Rob Spiegel

October 2, 2015

4 Min Read
3 Trends for The New World of Manufacturing

Welcome to Manufacturing Day, October 2, 2015. The day comes at a time when everything is changing in manufacturing. The Fabricators & Manufacturers Association, International (FMA) designated this day to encourage events that can teach and celebrate the value of manufacturing. FMA points to 2,004 events in all that are listed on an easy-to-use map.


To paraphrase a classic Yogi Berra quote, the future of manufacturing isn’t what it used to be. Profound changes have come to the craft and art of making things. This week at PackExpo, nearly everyone we spoke with expressed a view on the changing nature of manufacturing. Here are some of their insights.

1.) It’s Not All China Any Longer

The flight to China has subsided somewhat as brand owners seek manufacturing that better supports their customers. While tons of products bound for the US are still made in China, a new paradigm has taken hold for industrial goods and for high-mix, low-volume products – build it close to the customer. The goal is to provide greater customer service and the shipping control that comes from local production. We also noted a ring of pride when employees said their products are produced locally.

2.) Everything’s Connected..But for What?

For all the talk about Industry 4.0, it seems to remain in the realm of very large manufacturers. The technology is within the reach of small- and mid-size manufacturers as automation vendors make their technologies available to a wide spectrum of customers. But smaller manufacturers are not yet equipped to effectively utilize the data coming off their machines.

As an example, conditional monitoring tends to remain in the realm of measuring how many times a machine completes a task rather than monitoring the condition of the machine. While it’s hard to make a blanket statement, most manufacturers are still monitoring equipment conditions like we monitor oil in our cars — by mileage and time, rather than by the condition of the oil itself.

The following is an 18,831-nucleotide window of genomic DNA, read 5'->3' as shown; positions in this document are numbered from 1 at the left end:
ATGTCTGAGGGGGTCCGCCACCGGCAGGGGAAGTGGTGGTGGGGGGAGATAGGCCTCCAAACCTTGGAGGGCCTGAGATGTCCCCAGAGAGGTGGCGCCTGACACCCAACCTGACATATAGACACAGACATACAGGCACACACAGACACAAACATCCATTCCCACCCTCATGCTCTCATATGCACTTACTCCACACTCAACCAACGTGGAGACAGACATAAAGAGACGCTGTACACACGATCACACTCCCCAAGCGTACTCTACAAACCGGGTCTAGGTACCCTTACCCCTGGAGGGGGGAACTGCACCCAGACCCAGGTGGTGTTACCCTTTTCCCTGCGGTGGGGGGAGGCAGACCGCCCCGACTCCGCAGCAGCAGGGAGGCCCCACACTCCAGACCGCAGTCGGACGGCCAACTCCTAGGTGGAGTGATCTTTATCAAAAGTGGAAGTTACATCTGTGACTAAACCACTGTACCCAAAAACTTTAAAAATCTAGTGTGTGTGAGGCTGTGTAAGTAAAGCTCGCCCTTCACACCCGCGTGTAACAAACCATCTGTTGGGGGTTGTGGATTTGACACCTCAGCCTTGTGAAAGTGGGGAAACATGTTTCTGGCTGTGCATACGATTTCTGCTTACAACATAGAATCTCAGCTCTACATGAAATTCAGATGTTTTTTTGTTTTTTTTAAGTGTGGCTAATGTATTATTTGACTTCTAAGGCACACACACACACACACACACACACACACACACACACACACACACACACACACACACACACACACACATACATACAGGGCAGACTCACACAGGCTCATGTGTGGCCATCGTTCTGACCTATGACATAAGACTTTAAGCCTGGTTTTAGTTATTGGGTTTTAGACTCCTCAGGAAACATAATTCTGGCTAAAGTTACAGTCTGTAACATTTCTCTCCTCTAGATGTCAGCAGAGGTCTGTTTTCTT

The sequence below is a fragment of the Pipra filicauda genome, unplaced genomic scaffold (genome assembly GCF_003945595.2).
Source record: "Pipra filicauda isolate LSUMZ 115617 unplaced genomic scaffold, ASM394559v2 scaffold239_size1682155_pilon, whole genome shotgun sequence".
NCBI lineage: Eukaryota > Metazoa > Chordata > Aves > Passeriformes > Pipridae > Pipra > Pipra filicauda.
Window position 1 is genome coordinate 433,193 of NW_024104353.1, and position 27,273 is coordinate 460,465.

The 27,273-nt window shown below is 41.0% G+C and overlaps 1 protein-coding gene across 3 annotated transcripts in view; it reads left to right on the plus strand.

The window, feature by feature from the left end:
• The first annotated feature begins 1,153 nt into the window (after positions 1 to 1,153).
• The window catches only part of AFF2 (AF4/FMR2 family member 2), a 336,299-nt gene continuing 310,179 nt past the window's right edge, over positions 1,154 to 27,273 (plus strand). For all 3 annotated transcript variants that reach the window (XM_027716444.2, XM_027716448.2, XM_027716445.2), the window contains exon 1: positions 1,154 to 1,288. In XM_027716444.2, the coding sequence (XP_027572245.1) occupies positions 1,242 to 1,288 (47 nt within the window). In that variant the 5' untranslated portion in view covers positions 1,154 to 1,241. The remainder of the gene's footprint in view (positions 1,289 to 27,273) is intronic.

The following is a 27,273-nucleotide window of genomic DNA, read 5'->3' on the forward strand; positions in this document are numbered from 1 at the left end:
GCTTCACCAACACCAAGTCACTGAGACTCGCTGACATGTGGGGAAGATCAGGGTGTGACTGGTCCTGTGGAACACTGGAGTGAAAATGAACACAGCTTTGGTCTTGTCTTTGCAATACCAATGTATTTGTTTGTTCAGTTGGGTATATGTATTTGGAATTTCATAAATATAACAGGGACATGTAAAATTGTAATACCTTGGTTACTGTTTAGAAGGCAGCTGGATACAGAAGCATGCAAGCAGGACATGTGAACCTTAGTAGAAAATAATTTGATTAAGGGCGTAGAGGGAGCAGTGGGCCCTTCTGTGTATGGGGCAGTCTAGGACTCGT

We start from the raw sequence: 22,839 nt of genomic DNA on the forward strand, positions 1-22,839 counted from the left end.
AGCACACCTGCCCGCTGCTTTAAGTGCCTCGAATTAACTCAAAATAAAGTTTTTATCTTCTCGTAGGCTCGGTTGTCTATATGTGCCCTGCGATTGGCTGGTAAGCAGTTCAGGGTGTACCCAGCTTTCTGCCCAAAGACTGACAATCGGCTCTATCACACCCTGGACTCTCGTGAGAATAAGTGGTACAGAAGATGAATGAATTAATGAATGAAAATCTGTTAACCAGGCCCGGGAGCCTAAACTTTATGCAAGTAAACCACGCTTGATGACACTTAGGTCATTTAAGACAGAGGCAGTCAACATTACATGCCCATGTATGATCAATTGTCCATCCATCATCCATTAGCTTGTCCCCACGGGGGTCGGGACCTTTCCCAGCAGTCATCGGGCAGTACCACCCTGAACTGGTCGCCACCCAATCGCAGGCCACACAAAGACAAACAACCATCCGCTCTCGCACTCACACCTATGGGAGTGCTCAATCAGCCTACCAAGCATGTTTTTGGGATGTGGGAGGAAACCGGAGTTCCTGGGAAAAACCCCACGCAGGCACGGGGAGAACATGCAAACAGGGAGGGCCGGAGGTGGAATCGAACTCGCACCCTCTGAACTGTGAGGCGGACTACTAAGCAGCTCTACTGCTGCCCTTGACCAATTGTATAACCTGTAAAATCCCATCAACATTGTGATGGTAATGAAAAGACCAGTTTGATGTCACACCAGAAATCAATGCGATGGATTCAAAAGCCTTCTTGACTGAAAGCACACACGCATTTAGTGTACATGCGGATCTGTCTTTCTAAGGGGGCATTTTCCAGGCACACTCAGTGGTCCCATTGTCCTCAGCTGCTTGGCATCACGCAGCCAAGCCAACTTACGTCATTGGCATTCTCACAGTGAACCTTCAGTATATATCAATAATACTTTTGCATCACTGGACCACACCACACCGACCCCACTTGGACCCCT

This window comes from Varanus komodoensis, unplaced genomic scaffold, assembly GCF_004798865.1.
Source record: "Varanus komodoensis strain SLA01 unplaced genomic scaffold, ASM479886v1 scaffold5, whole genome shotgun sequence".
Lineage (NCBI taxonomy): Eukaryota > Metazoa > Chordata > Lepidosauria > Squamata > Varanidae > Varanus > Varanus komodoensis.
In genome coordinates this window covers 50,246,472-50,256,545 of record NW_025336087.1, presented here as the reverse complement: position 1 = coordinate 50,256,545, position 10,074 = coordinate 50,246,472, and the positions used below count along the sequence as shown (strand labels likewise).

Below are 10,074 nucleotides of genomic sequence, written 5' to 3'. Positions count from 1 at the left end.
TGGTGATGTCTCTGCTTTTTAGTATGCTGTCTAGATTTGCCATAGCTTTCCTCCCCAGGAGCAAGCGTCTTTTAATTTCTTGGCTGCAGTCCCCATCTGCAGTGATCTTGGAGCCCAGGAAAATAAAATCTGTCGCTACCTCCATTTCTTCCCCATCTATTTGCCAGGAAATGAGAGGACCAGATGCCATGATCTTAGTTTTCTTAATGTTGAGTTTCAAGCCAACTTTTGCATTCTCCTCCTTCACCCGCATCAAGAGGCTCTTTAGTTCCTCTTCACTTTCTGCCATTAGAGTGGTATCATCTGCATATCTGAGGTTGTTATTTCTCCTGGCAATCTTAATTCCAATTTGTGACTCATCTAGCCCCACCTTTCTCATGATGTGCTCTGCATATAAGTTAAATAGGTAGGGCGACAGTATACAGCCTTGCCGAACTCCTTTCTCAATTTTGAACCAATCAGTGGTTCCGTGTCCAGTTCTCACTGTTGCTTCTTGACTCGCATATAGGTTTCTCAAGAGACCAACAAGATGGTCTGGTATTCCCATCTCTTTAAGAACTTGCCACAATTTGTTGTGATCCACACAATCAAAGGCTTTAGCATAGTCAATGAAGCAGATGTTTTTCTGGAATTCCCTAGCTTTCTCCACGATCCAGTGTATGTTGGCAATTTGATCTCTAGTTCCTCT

3.) The End User Is Pointing to a Flexible Future

How many types of Oreos are there now? How many types of packaging do you see for Oreos? That says everything about flexible manufacturing and packaging. In the world of packaging — by extension, the world of manufacturing — the end customer is driving major changes. The retailers want custom packaging; they even want custom products themselves. It’s not just Oreos. The auto industry is also working to incorporate custom manufacturing. This is a long way from Henry Ford’s famous quote, “You can have any color you want as long as it’s black.”


Across the PackExpo show floor, automation vendors explained how their newest technology advances are coming directly from customer demands. Ten or 15 years ago, these vendors were developing technology and introducing it to customers hoping they were see and appreciate (and pay for) its value. Now, again and again, I’m hearing vendors say the customer came to them with a problem, and the technology was developed as a solution.

A perfect example of this came with the retirement of the Baby-Boomer control engineers. They took decades of experience out the door when they left. The end users needed smart manufacturing systems, but their programmers were no longer in the building. Vendors have responded by creating building-block systems that require configuration, not programming — even with robotics. At PackExpo, I watched booth personnel “program” robot operations in minutes. They even turned to me and said, “Here, you try.” That’s the future of manufacturing.

What major trends/changes have you noticed in the manufacturing landscape recently? Share yours with us in the comments!


Rob Spiegel has covered automation and control for 15 years, 12 of them for Design News. Other topics he has covered include supply chain technology, alternative energy, and cyber security. For 10 years he was owner and publisher of the food magazine Chile Pepper.

About the Author(s)

Rob Spiegel

Rob Spiegel serves as a senior editor for Design News. He started with Design News in 2002 as a freelancer and hired on full-time in 2011. He covers automation, manufacturing, 3D printing, robotics, AI, and more.

Prior to Design News, he worked as a senior editor for Electronic News and Ecommerce Business. He has contributed to a wide range of industrial technology publications, including Automation World, Supply Chain Management Review, and Logistics Management. He is the author of six books.

Before covering technology, Rob spent 10 years as publisher and owner of Chile Pepper Magazine, a national consumer food publication.

As well as writing for Design News, Rob also participates in IME shows, webinars, and ebooks.

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